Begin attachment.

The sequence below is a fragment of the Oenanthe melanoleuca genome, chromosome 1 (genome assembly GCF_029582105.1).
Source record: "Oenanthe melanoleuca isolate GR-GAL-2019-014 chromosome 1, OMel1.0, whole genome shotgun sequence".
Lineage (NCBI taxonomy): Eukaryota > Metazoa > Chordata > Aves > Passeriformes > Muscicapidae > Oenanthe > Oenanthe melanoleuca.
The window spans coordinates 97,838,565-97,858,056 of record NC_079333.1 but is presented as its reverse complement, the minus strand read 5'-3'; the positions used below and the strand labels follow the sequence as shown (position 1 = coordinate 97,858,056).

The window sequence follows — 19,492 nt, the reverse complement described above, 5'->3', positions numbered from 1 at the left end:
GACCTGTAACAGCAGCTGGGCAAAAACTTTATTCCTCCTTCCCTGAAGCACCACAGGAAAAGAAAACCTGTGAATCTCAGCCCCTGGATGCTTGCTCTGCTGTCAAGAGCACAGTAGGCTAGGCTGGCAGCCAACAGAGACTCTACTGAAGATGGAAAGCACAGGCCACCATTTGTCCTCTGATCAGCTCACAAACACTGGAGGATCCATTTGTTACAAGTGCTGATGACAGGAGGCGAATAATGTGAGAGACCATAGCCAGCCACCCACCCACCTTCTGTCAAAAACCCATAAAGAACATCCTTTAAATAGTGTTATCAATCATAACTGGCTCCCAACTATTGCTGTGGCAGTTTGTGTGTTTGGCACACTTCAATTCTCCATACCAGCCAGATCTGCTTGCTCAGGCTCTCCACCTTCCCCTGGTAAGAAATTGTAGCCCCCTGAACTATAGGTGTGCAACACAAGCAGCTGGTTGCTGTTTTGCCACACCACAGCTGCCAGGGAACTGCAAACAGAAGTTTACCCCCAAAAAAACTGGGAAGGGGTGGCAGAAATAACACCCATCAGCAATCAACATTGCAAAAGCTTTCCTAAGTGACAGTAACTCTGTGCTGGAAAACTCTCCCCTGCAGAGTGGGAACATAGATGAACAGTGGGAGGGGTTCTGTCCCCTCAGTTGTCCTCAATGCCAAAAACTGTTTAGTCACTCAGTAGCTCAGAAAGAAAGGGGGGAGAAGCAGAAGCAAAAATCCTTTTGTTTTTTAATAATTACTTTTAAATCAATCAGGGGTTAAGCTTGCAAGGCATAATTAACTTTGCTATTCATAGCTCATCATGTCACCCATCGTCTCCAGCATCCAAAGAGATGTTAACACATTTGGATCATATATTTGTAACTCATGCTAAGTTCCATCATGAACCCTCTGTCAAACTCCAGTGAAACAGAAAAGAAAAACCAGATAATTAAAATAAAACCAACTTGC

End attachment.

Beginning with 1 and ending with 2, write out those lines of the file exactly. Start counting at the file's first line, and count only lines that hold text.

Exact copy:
The sequence below is a fragment of the Oenanthe melanoleuca genome, chromosome 1 (genome assembly GCF_029582105.1).
Source record: "Oenanthe melanoleuca isolate GR-GAL-2019-014 chromosome 1, OMel1.0, whole genome shotgun sequence".